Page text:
The Queen of Kansas
When the lady flies by, I'm sitting at the table facing the window. Sophie's making lunch so her back's to it. She's telling me about this boy she likes. As if I care. The rest of them, Momma, Papa, Morris, Rose, and Dorothy are at work. It's summer and Sophie and I don't have school. It's hot and the window’s open. I'm bored and hungry. And then, this amazing thing happens.
"Sophie. A lady." It's so fast, if I'd blinked, I’d have missed her. I point to the window.
Sophie stops mashing the cold potatoes and turns slowly to look. She's 15 and I'm 8, so nothing I say gets her excited. She turns back to me, a disgusted look on her face, and sighs.
"Shosh. There's no lady. Why do you do that?" She goes back to her potatoes.
"Sophie. I saw her. Go look."
Curiosity gets the best of her 'cause with an even louder sigh, she bangs down the fork and takes the one step she needs to get to the window and stick her head out. We’re on the fourth floor. She makes a big deal of looking left, right, up, and straight ahead.
"Nothing. Told you." Then she looks down. Sophie gasps, puts her hand over her mouth, spins away from the window and back to me. "Stay there, Charlotte. Don't move."
"But I saw her first. Lemme look."
"I said, 'No!'" Sophie slams the window shut and pulls down the paper shade. Her face has turned as white as the cold potato she goes back to fixing. Now she’s scooping it onto our plates, not bothering to make it into the nice smooth round mound she knows I like. She takes saltines out of their tin, crushes them in her fist and sprinkles them on top. Then she slides my plate across the red and white checked oilcloth Momma bought this past spring.
When Momma smoothed it out over our cracked old table, she said, "So fancy. Like a restaurant. Tonight we eat special."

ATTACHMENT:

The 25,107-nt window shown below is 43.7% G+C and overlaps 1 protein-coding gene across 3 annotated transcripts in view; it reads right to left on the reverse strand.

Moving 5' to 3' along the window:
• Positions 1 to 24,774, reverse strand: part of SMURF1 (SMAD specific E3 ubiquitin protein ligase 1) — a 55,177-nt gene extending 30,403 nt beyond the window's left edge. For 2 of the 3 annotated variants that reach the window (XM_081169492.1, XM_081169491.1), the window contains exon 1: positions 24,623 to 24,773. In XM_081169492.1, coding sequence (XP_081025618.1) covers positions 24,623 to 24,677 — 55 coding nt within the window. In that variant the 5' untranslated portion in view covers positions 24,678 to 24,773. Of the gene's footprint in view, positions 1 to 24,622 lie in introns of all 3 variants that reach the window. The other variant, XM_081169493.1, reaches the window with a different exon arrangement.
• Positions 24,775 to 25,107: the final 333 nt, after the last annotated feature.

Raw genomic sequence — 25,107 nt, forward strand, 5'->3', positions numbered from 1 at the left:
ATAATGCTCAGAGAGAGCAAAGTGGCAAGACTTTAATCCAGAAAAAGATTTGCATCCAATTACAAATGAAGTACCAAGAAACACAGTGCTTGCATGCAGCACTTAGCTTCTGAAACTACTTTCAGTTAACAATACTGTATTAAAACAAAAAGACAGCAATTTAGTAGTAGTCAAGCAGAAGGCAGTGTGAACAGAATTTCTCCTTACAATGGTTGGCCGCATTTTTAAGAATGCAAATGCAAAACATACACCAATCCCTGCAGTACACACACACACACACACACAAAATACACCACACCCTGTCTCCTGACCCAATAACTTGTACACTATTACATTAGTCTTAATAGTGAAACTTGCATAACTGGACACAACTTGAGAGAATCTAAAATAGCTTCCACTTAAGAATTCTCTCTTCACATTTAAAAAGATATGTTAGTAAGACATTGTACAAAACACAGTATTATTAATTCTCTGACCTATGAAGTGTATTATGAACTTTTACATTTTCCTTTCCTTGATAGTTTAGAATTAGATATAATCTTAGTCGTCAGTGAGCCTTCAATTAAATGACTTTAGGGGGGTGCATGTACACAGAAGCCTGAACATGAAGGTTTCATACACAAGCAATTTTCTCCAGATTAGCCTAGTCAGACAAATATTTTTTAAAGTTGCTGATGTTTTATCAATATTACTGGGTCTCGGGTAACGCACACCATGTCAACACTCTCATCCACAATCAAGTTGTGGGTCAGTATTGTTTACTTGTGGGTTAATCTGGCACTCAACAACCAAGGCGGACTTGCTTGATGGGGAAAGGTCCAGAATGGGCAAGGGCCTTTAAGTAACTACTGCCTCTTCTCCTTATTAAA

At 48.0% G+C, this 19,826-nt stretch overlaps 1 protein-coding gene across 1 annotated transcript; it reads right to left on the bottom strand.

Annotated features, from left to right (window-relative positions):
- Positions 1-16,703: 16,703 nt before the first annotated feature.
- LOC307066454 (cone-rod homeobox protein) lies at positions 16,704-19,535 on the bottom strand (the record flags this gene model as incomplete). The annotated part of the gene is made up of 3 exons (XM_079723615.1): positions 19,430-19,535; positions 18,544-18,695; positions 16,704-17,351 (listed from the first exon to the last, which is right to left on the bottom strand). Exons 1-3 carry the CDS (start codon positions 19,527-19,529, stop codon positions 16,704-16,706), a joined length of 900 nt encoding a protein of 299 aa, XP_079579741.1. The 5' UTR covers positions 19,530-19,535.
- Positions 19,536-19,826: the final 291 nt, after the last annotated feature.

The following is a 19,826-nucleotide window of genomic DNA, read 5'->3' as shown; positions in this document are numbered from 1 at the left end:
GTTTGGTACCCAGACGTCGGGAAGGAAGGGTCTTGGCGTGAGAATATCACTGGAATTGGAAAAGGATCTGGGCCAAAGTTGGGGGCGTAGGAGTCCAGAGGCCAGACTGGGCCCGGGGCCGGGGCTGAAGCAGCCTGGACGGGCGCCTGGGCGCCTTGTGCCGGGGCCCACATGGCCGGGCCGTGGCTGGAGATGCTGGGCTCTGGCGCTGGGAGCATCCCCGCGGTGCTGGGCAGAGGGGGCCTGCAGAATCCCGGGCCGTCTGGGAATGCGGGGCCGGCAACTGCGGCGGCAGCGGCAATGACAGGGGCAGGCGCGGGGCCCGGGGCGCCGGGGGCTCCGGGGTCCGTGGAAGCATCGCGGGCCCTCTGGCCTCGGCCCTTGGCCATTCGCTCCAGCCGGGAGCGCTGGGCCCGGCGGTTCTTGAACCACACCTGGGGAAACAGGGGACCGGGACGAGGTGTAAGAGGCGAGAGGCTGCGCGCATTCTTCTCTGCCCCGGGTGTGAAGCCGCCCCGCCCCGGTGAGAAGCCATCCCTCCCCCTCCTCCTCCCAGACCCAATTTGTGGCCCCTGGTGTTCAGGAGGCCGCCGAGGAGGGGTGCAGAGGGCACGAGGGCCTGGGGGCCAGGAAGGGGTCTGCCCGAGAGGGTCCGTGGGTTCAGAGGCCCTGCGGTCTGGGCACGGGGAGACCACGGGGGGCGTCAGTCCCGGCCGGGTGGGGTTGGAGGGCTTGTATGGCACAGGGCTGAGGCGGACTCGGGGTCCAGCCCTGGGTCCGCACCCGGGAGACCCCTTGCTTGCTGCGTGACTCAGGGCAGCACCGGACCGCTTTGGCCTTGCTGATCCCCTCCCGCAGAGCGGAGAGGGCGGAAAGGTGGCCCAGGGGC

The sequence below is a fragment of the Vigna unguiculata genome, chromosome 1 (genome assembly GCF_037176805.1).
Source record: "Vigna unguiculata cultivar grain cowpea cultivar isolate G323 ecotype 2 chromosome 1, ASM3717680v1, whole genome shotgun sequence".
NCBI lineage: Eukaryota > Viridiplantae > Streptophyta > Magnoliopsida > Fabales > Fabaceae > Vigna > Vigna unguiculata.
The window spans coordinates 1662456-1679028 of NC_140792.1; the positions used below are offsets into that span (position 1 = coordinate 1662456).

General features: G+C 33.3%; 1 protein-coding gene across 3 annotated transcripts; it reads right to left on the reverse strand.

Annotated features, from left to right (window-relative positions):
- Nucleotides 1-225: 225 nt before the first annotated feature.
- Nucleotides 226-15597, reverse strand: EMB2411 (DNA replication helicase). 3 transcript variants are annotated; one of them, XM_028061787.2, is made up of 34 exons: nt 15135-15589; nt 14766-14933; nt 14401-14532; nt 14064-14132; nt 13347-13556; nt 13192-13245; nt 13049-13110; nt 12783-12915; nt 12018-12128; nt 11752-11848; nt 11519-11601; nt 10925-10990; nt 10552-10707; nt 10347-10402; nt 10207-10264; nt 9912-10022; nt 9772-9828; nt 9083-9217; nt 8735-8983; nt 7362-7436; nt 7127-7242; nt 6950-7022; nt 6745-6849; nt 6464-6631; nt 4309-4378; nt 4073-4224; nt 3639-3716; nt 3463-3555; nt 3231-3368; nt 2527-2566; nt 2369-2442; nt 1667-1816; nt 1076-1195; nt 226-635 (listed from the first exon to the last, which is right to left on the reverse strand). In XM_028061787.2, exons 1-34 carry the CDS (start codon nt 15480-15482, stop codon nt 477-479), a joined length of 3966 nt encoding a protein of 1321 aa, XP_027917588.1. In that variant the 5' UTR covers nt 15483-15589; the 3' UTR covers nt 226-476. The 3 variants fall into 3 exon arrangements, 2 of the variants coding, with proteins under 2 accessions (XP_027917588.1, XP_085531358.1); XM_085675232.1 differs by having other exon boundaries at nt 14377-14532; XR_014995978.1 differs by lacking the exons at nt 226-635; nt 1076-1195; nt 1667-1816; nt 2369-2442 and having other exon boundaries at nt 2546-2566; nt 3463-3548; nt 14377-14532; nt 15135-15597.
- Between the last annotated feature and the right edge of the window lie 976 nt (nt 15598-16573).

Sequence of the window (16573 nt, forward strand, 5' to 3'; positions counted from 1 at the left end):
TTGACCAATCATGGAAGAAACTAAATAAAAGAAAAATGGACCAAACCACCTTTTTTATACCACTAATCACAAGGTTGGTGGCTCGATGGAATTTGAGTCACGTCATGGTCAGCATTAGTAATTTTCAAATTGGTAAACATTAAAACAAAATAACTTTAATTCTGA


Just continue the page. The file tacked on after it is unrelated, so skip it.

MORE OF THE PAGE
Whenever Momma was happy or worried or sad, we knew that night we’d “eat special.” Momma’d put on her high-heeled shoes, her pretty dress, her lipstick, and her makeup and pretend we were customers at a fancy restaurant. Even if all we had to eat were beans or watery soup, she'd act like it was a grand feast and she was our beautiful hostess. She’d even take our orders. It didn’t matter if all we were gonna have was watery soup or beans, we could order whatever we liked and she’d pretend to write it down. I usually ordered pot roast with ice cream and cake.
"Very good, Miss. Anything else?"
It was funny because when she'd do that, even her thin soup tasted better and filled us more.
The night of the new oilcloth we celebrated with ptcha but not even Momma's make-believe could improve that.
As Sophie and I eat our potato, we hear the gong-gong-gong of the ambulance and the shouts and wails and sobs of the people in the street below.
That night, one by one, Papa, Momma, Morris, Rose, and Doris come home from the different places they work. Papa rolls cigars. Momma sews men's caps. Rose is a milliner, Doris's a typist. Morris sells blankets. They're all exhausted.
As they drag in, I try telling them about the flying lady, but nobody wants to know. They tell me not to talk about it.
Later, after Sophie and I fall asleep in the bed we share, I dream I’m flying down our street like a giant bird. I soar. I dive. I flap. I glide. I sail past windows of tenements just like mine, tenements where little girls pull their window shades aside so they can peek out. I hover like a hummingbird outside each window and look in at the girls looking out.
Next morning I want to tell Momma, Papa, my sisters, and my brother about my dream but I remember nobody wanted to hear about the flying lady and I’m pretty sure if they didn't want to hear about that, they sure won't want to hear the dreams of a naughty girl.
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|The Queen of Kansas||A Day in the Life of Fort Ross|
|Sample Text||In Defense of Beauty|
|Learning to See Fish||Abuelitas Tango|
|Sample Text||Oakland Triptych|
|Reading||The Whole World of Miss Buhai|
|What Readers Say||Consumption|
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|Sometimes I See You|
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|A Circle of Elephants|
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